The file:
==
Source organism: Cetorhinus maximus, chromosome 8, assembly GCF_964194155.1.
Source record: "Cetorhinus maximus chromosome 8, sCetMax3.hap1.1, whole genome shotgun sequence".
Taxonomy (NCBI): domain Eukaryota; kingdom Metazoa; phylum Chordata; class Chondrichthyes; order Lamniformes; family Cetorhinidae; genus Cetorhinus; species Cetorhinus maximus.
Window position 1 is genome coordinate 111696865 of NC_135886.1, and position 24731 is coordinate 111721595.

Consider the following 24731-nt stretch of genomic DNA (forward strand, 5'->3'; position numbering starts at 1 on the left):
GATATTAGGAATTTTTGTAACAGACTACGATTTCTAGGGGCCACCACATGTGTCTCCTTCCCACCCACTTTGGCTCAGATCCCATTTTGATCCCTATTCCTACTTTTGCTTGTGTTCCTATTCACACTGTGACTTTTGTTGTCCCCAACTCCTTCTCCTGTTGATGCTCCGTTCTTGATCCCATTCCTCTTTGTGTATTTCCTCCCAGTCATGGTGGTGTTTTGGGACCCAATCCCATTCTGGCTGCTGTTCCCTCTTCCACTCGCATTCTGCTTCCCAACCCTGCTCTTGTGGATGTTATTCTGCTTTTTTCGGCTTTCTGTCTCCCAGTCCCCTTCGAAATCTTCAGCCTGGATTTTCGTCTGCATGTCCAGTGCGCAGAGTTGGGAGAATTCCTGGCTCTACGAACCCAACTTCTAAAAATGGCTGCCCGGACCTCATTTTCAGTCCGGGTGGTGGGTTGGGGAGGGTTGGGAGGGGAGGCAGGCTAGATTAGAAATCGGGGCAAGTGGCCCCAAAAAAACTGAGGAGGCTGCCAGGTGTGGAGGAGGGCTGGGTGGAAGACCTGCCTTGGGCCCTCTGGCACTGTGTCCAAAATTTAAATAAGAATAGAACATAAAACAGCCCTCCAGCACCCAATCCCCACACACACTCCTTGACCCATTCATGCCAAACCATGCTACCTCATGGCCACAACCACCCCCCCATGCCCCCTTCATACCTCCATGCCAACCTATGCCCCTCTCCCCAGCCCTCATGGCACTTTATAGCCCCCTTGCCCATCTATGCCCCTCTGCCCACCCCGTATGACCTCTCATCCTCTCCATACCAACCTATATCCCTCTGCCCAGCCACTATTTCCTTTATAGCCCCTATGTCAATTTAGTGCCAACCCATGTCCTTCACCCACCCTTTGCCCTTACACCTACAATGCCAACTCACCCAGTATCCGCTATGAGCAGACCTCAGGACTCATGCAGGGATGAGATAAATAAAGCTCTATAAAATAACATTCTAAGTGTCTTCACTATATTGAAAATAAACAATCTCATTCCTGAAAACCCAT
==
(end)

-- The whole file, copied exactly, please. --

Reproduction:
Source organism: Cetorhinus maximus, chromosome 8, assembly GCF_964194155.1.
Source record: "Cetorhinus maximus chromosome 8, sCetMax3.hap1.1, whole genome shotgun sequence".
Taxonomy (NCBI): domain Eukaryota; kingdom Metazoa; phylum Chordata; class Chondrichthyes; order Lamniformes; family Cetorhinidae; genus Cetorhinus; species Cetorhinus maximus.
Window position 1 is genome coordinate 111696865 of NC_135886.1, and position 24731 is coordinate 111721595.

Consider the following 24731-nt stretch of genomic DNA (forward strand, 5'->3'; position numbering starts at 1 on the left):
GATATTAGGAATTTTTGTAACAGACTACGATTTCTAGGGGCCACCACATGTGTCTCCTTCCCACCCACTTTGGCTCAGATCCCATTTTGATCCCTATTCCTACTTTTGCTTGTGTTCCTATTCACACTGTGACTTTTGTTGTCCCCAACTCCTTCTCCTGTTGATGCTCCGTTCTTGATCCCATTCCTCTTTGTGTATTTCCTCCCAGTCATGGTGGTGTTTTGGGACCCAATCCCATTCTGGCTGCTGTTCCCTCTTCCACTCGCATTCTGCTTCCCAACCCTGCTCTTGTGGATGTTATTCTGCTTTTTTCGGCTTTCTGTCTCCCAGTCCCCTTCGAAATCTTCAGCCTGGATTTTCGTCTGCATGTCCAGTGCGCAGAGTTGGGAGAATTCCTGGCTCTACGAACCCAACTTCTAAAAATGGCTGCCCGGACCTCATTTTCAGTCCGGGTGGTGGGTTGGGGAGGGTTGGGAGGGGAGGCAGGCTAGATTAGAAATCGGGGCAAGTGGCCCCAAAAAAACTGAGGAGGCTGCCAGGTGTGGAGGAGGGCTGGGTGGAAGACCTGCCTTGGGCCCTCTGGCACTGTGTCCAAAATTTAAATAAGAATAGAACATAAAACAGCCCTCCAGCACCCAATCCCCACACACACTCCTTGACCCATTCATGCCAAACCATGCTACCTCATGGCCACAACCACCCCCCCATGCCCCCTTCATACCTCCATGCCAACCTATGCCCCTCTCCCCAGCCCTCATGGCACTTTATAGCCCCCTTGCCCATCTATGCCCCTCTGCCCACCCCGTATGACCTCTCATCCTCTCCATACCAACCTATATCCCTCTGCCCAGCCACTATTTCCTTTATAGCCCCTATGTCAATTTAGTGCCAACCCATGTCCTTCACCCACCCTTTGCCCTTACACCTACAATGCCAACTCACCCAGTATCCGCTATGAGCAGACCTCAGGACTCATGCAGGGATGAGATAAATAAAGCTCTATAAAATAACATTCTAAGTGTCTTCACTATATTGAAAATAAACAATCTCATTCCTGAAAACCCAT